With a title that evokes the vague allure of an off-brand cigarette, “American Ultra” pushes a worn premise with slightly different packaging.
It’s another “clueless innocent becomes a killing machine” riff, a la “The Bourne Identity” or “The Long Kiss Goodnight.” Only instead of a sheltered high-schooler (“Hanna”) or an ordinary office worker (“Wanted”) unleashing dormant assassin skills, the hero of this forgettable movie turns out to be an apathetic stoner.
Jesse Eisenberg plays Mike, a frequently arrested pothead who works the night shift at a Cash-N-Carry convenience store. Panic attacks have kept him from leaving the confines of his tiny West Virginia town, although he was hoping to take longtime girlfriend Phoebe (Kristen Stewart) to Hawaii. He might even propose to her if the moment proves right.
But some suits at the CIA hope he never leaves. Turns out Mike is the last holdover from the aborted Ultra program run by Agent Lasseter (Connie Britton). Now she has a smarmy new boss (Topher Grace), who’s backing his own program and “clearing the portfolio” of past failures. In layman’s terms, he’s sending a lethal goon squad to eliminate Mike.
They have no clue what they’re up against. Nor does Mike.
“What if I’m a robot?” he asks while trying to sort out why he’s suddenly so versed in bloodshed.
“American Ultra” strives to be both a slacker comedy and hyper-violent action thriller. It’s neither funny nor thrilling enough to anchor either genre. And the graphic gore gets oppressive.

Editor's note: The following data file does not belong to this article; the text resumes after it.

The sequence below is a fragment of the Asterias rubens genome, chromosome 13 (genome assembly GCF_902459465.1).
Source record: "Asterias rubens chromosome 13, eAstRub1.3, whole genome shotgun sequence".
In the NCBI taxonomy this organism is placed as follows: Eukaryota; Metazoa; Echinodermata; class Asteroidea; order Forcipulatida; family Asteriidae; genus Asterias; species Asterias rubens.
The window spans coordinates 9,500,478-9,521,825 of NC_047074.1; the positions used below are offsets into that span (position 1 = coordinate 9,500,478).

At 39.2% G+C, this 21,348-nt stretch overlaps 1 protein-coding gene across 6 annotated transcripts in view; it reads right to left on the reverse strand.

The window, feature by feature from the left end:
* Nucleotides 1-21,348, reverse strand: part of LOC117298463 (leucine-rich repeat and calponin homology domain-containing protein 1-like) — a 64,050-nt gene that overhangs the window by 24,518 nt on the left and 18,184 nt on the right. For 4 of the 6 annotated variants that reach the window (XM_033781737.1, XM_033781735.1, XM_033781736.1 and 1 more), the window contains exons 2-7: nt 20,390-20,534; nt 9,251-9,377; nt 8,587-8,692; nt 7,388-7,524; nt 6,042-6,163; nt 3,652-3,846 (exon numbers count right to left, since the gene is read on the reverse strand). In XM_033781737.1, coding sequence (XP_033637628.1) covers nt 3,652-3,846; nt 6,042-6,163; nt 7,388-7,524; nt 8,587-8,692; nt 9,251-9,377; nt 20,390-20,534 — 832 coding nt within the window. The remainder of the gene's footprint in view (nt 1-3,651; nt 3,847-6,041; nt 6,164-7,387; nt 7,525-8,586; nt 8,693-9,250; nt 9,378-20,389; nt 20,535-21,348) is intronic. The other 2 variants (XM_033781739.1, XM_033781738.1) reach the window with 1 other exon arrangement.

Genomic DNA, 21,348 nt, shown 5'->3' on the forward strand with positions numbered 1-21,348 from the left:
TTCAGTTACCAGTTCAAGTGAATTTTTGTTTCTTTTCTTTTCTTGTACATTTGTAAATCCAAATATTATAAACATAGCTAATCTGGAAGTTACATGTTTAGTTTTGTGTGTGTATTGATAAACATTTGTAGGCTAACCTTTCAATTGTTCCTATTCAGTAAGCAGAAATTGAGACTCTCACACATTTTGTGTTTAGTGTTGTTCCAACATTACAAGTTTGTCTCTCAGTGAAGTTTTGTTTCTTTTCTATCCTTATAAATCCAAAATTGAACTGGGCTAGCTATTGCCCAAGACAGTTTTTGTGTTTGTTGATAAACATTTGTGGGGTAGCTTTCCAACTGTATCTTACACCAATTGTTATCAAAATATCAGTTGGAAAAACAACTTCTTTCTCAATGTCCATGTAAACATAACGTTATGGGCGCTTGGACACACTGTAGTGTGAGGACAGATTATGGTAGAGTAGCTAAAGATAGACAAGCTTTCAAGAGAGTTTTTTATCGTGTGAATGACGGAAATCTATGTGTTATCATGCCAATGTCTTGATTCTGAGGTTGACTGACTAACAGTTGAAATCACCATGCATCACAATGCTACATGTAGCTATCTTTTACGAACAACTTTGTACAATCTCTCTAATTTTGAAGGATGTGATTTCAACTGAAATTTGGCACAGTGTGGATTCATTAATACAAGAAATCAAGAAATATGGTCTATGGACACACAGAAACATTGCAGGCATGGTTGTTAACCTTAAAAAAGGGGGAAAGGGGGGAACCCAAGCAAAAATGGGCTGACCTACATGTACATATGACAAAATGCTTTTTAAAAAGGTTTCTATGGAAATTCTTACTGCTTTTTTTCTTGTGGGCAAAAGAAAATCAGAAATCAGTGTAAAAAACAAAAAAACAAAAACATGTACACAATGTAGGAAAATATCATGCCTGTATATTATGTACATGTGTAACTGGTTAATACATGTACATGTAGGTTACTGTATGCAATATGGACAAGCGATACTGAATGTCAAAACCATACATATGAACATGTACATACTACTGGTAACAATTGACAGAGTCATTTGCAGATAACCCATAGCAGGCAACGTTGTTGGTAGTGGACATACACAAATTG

Some momentum would have helped. It’s one thing to focus on a druggy loser and another to give him nothing to do. Mike simply goes about his day, stocking shelves and creating Apollo Ape comics in a little journal. He doesn’t make things happen; he just reacts when things happen to him.
Even Jeff Bridges’ Dude in “The Big Lebowski” becomes driven by a quest to retrieve his stolen rug.
Director Nima Nourizadeh (“Project X”) and writer Max Landis (“Chronicle”) evidently concocted a premise amusing enough to attract high-profile talent. But the stars prove sedentary.
Stewart can be effective when given a restless role — “Still Alice” comes to mind. She can also come across as deadly dull, especially when playing this all-too-accommodating girlfriend. (Is there anyone miscast as often as the “Twilight” actress?)
Other than Michael Cera, no one is more ill-suited to playing a convincing CIA hatchet man than Eisenberg. The “Zombieland,” “Social Network” and “End of the Tour” star has crafted a fine career playing too-smart-for-the-room nerds. That’s apparently part of the joke of outfitting this mousy actor with stringy hair and Phish concert wardrobe. So is the fact that he dispatches bad guys with whatever innocuous item is nearest, from Ramen noodles to a dustpan.
“American Ultra” actually builds to a bravura punch line and clever coda. If only it hadn’t wasted so many opportunities along the way, preferring to deal with potentially interesting characters — a browbeating sheriff (Stuart Greer) and a wannabe gangster (the reliable John Leguizamo) — via a hail of bullets. Other promising setups such as a garish, black light-illuminated hideout and the whole Apollo Ape thing are abandoned with no payoff. It’s as if the filmmakers forgot these things were introduced.
Yep, kind of like a stoner would.
Jon Niccum is a filmmaker, freelance writer and author of “The Worst Gig: From Psycho Fans to Stage Riots, Famous Musicians Tell All.”
Rated R | Time: 1:35